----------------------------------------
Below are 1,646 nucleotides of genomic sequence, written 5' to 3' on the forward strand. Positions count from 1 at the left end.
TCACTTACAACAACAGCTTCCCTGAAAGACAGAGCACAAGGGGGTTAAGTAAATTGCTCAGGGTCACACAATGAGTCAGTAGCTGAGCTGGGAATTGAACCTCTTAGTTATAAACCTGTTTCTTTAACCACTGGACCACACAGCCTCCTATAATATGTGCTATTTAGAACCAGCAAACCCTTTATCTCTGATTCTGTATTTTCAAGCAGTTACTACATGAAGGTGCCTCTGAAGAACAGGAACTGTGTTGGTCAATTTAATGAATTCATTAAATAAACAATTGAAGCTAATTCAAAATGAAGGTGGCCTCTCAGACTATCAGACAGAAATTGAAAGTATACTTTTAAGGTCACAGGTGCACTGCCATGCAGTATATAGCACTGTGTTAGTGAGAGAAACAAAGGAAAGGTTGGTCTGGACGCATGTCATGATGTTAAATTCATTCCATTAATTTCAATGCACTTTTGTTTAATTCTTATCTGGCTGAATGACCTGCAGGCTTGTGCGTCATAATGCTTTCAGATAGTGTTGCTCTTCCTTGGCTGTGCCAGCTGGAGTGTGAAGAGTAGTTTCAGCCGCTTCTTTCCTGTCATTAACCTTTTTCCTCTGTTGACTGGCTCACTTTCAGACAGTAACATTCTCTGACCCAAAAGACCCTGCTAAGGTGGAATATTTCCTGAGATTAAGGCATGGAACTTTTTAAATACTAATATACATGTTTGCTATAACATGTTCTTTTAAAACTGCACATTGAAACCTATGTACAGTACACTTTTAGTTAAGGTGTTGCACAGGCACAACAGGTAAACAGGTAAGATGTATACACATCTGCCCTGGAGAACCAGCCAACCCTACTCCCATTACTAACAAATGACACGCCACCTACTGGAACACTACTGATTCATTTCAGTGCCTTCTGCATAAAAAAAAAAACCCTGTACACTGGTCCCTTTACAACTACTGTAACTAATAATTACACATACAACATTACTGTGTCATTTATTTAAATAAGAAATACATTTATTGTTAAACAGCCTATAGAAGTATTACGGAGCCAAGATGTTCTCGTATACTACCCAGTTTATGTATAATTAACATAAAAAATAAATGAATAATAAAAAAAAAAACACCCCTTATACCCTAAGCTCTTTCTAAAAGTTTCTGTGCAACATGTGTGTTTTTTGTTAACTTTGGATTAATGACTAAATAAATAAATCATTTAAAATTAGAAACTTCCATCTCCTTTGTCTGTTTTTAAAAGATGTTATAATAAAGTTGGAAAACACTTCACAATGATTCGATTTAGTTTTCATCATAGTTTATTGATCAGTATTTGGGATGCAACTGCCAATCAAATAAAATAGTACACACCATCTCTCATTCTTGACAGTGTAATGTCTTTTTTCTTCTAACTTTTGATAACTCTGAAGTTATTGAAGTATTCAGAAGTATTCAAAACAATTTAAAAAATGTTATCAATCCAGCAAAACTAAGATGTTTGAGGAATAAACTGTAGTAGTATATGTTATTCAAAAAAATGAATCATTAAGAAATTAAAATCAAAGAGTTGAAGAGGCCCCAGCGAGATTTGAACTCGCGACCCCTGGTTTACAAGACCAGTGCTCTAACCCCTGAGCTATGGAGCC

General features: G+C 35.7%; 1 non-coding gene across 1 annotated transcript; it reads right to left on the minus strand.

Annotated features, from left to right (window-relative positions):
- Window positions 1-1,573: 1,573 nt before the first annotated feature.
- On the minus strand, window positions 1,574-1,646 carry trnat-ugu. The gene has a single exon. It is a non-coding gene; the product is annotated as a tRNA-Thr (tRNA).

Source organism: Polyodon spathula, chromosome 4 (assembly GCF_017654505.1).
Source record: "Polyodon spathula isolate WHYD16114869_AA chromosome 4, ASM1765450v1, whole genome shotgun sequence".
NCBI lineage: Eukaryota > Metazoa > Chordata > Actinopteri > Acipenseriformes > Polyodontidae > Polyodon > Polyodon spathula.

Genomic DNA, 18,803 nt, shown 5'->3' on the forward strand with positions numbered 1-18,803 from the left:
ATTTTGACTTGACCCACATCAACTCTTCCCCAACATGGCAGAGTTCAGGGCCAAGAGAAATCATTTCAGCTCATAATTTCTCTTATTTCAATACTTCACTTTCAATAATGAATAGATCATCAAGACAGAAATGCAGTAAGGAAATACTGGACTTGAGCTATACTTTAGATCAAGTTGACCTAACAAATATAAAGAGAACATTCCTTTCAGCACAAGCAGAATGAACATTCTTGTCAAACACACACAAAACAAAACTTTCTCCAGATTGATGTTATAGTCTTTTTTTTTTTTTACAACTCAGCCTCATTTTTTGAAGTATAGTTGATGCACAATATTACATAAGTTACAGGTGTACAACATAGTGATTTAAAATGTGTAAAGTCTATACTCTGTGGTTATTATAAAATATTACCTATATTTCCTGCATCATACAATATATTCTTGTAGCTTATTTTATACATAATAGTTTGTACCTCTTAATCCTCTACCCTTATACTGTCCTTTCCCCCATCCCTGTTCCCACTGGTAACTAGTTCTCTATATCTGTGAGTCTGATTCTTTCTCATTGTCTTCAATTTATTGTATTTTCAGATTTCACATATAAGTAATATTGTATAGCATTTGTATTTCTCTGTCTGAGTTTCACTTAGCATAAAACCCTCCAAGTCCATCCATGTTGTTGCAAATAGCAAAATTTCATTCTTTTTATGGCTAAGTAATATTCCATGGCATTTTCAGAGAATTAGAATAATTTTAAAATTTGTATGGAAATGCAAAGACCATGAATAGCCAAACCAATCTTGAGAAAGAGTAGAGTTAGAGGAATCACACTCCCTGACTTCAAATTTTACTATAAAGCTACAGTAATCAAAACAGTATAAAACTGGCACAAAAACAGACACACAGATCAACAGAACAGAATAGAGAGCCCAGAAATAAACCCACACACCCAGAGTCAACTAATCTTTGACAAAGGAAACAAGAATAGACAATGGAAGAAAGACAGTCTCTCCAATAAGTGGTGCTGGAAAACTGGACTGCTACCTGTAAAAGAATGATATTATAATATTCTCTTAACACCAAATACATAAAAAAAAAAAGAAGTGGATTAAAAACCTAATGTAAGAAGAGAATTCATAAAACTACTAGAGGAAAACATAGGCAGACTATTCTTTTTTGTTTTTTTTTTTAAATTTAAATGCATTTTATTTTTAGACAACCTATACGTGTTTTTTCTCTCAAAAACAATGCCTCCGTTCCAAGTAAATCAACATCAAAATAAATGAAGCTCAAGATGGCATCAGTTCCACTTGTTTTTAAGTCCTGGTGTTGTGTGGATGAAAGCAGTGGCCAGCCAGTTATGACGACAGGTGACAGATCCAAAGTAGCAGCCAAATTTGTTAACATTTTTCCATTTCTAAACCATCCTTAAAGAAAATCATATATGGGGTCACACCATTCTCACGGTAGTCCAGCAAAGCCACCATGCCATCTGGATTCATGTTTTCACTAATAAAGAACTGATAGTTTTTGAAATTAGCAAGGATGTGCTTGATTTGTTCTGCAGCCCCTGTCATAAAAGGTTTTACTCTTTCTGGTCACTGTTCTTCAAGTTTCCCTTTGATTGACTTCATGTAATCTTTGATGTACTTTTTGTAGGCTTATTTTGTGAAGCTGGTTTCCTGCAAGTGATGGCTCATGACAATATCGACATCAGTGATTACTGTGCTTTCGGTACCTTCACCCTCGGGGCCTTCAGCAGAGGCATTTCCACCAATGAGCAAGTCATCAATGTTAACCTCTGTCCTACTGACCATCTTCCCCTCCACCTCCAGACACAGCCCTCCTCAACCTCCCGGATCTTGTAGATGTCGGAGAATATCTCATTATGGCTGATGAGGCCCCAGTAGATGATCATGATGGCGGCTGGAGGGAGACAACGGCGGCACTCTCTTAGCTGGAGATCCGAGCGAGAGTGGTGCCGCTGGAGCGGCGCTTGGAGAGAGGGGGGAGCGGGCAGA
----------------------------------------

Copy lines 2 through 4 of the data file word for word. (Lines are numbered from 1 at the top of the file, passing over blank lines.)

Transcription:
TCACTTACAACAACAGCTTCCCTGAAAGACAGAGCACAAGGGGGTTAAGTAAATTGCTCAGGGTCACACAATGAGTCAGTAGCTGAGCTGGGAATTGAACCTCTTAGTTATAAACCTGTTTCTTTAACCACTGGACCACACAGCCTCCTATAATATGTGCTATTTAGAACCAGCAAACCCTTTATCTCTGATTCTGTATTTTCAAGCAGTTACTACATGAAGGTGCCTCTGAAGAACAGGAACTGTGTTGGTCAATTTAATGAATTCATTAAATAAACAATTGAAGCTAATTCAAAATGAAGGTGGCCTCTCAGACTATCAGACAGAAATTGAAAGTATACTTTTAAGGTCACAGGTGCACTGCCATGCAGTATATAGCACTGTGTTAGTGAGAGAAACAAAGGAAAGGTTGGTCTGGACGCATGTCATGATGTTAAATTCATTCCATTAATTTCAATGCACTTTTGTTTAATTCTTATCTGGCTGAATGACCTGCAGGCTTGTGCGTCATAATGCTTTCAGATAGTGTTGCTCTTCCTTGGCTGTGCCAGCTGGAGTGTGAAGAGTAGTTTCAGCCGCTTCTTTCCTGTCATTAACCTTTTTCCTCTGTTGACTGGCTCACTTTCAGACAGTAACATTCTCTGACCCAAAAGACCCTGCTAAGGTGGAATATTTCCTGAGATTAAGGCATGGAACTTTTTAAATACTAATATACATGTTTGCTATAACATGTTCTTTTAAAACTGCACATTGAAACCTATGTACAGTACACTTTTAGTTAAGGTGTTGCACAGGCACAACAGGTAAACAGGTAAGATGTATACACATCTGCCCTGGAGAACCAGCCAACCCTACTCCCATTACTAACAAATGACACGCCACCTACTGGAACACTACTGATTCATTTCAGTGCCTTCTGCATAAAAAAAAAAACCCTGTACACTGGTCCCTTTACAACTACTGTAACTAATAATTACACATACAACATTACTGTGTCATTTATTTAAATAAGAAATACATTTATTGTTAAACAGCCTATAGAAGTATTACGGAGCCAAGATGTTCTCGTATACTACCCAGTTTATGTATAATTAACATAAAAAATAAATGAATAATAAAAAAAAAAACACCCCTTATACCCTAAGCTCTTTCTAAAAGTTTCTGTGCAACATGTGTGTTTTTTGTTAACTTTGGATTAATGACTAAATAAATAAATCATTTAAAATTAGAAACTTCCATCTCCTTTGTCTGTTTTTAAAAGATGTTATAATAAAGTTGGAAAACACTTCACAATGATTCGATTTAGTTTTCATCATAGTTTATTGATCAGTATTTGGGATGCAACTGCCAATCAAATAAAATAGTACACACCATCTCTCATTCTTGACAGTGTAATGTCTTTTTTCTTCTAACTTTTGATAACTCTGAAGTTATTGAAGTATTCAGAAGTATTCAAAACAATTTAAAAAATGTTATCAATCCAGCAAAACTAAGATGTTTGAGGAATAAACTGTAGTAGTATATGTTATTCAAAAAAATGAATCATTAAGAAATTAAAATCAAAGAGTTGAAGAGGCCCCAGCGAGATTTGAACTCGCGACCCCTGGTTTACAAGACCAGTGCTCTAACCCCTGAGCTATGGAGCC

General features: G+C 35.7%; 1 non-coding gene across 1 annotated transcript; it reads right to left on the minus strand.

Annotated features, from left to right (window-relative positions):